Despite the attractiveness of low cost debt, availability of credit is not high as lenders shift focus from origination to risk management within their existing book. Lenders are tightening underwriting standards across the board for their loan products. As the Federal Reserve’s most recent Senior Loan Officer Opinion Survey data shows, a significant majority of lenders are tightening standards for corporate borrowers large and small. For commercial property backed loans, lenders are tightening standards for construction loans and non-multifamily (e.g., retail, office, industrial, hotel) even more than they are for loans to businesses. While there appears to be less tightening for multifamily loans relative to other commercial property types, the majority of lenders still expressed greater conservatism going forward. Banks are still lending, but credit is much more constrained than it was at the start of the year and even just a quarter ago.
The key driver of the current credit tightening: uncertainty (duh). While uncertainty is always present, one of the key areas of uncertainty that is decreasing lender comfort levels is uncertainty surrounding the duration of pandemic-related impacts on businesses (e.g., tenants) and introduces a potential demand-side risk for commercial properties going forward. Lenders have not experienced a pandemic-raddled recovery before, so many find it too difficult to confidently assess the current conditions and anticipate the path forward, even for collateral that was viewed as stable less than a year ago. Even the Federal Reserve expressed concerns around their ability to assess the current market conditions in the most recent FOMC minutes: “The staff judged that asset valuation pressures were notable. In particular, high-yield and investment-grade corporate bond spreads were within historical norms, and commercial real estate prices were continuing to increase despite rising vacancy rates.”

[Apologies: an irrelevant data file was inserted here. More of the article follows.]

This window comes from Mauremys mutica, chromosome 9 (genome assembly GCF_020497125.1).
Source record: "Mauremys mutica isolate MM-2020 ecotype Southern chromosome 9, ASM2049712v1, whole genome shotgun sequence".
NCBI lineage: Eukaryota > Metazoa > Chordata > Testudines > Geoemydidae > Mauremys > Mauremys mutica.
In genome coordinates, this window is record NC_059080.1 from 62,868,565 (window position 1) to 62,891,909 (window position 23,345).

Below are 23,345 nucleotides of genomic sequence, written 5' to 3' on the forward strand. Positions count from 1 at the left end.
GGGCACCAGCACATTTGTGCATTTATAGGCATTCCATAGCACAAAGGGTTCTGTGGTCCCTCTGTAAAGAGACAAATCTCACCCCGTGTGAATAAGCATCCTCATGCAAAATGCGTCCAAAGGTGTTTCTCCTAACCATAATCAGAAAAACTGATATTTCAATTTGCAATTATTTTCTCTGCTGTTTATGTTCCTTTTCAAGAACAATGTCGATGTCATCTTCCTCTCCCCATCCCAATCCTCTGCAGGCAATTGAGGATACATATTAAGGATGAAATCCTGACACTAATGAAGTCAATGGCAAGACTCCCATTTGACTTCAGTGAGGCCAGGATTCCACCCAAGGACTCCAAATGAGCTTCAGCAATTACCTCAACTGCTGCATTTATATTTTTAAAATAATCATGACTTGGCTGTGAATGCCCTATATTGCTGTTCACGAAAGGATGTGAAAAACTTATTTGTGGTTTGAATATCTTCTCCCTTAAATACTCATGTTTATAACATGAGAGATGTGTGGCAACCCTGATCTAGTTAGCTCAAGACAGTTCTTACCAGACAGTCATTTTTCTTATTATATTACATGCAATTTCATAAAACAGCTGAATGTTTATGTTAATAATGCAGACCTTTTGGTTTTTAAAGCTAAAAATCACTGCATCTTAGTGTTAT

The performance of bank’s current loan books has deteriorated some recently, but still sits well below the global financial crisis levels (GFC). Delinquency, non-performing, and chargeoff rates are likely to increase in the coming quarters; but barring another major shock (e.g., massive spike in cases, negative set back in vaccine / therapeutic treatment development, reversal of recovery), these rates will likely remain below the levels of the prior crisis.